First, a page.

Don't Give Away Rejected Applicant's Spot Until Appeal Process Ends
HUD rules require you to give every applicant you reject an opportunity to appeal the rejection. A written rejection notice must include the specifically stated reason(s) for the rejection, notice of the applicant’s right to respond to the owner in writing or request a meeting within 14 days to dispute the rejection, and notice that persons with disabilities have the right to request reasonable accommodations to participate in the informal hearing process [HUD Handbook 4350.3, par. 4-9(C)(2)].
If an applicant requests a meeting, a staff member other than the one who initially rejected the applicant must conduct the meeting [HUD Handbook 4350.3, par. 4-9(D)(1)]. And you must send the applicant a written final decision on his appeal within five days after getting the applicant’s written response or holding an appeal meeting [HUD Handbook 4350.3, par. 4-9(D)(2)].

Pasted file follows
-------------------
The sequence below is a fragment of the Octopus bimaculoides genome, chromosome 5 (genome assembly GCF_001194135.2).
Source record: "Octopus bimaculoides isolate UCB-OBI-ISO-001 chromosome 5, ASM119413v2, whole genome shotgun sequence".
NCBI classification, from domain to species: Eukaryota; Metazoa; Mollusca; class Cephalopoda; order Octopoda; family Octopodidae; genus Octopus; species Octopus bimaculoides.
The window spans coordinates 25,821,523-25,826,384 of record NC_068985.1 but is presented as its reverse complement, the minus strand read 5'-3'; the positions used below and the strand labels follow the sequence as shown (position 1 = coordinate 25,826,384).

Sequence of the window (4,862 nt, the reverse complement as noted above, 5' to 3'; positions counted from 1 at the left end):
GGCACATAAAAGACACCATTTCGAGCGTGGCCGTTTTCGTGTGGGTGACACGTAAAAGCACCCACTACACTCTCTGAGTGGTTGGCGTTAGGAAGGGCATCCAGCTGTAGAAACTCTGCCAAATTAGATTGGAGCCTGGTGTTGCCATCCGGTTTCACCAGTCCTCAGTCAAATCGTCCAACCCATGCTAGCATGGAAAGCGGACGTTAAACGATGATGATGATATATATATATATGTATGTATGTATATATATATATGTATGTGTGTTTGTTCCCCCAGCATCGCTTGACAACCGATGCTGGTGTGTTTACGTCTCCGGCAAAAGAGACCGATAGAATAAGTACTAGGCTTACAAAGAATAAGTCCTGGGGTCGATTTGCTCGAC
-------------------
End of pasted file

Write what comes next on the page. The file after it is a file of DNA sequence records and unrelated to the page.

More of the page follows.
You may think that once you reject an applicant, you can rent an available unit to another applicant or place the next applicant in the rejected applicant’s waiting list spot during the appeal period. Although the Handbook doesn’t state that you must hold a unit vacant or keep a waiting list spot open during the up-to-19-day appeal period, if you give away the unit or the applicant’s waiting list spot while an appeal is pending, the right to appeal is meaningless.
Rejected applicants could complain to HUD that you treated them unfairly, or even claim that you discriminated against them based on, say, race or religion, if you give away “their” unit or spot to other applicants before considering their appeal. Therefore, you should hold a rejected applicant’s spot until after the appeal process is complete or until after the 14-day period ends with no appeal.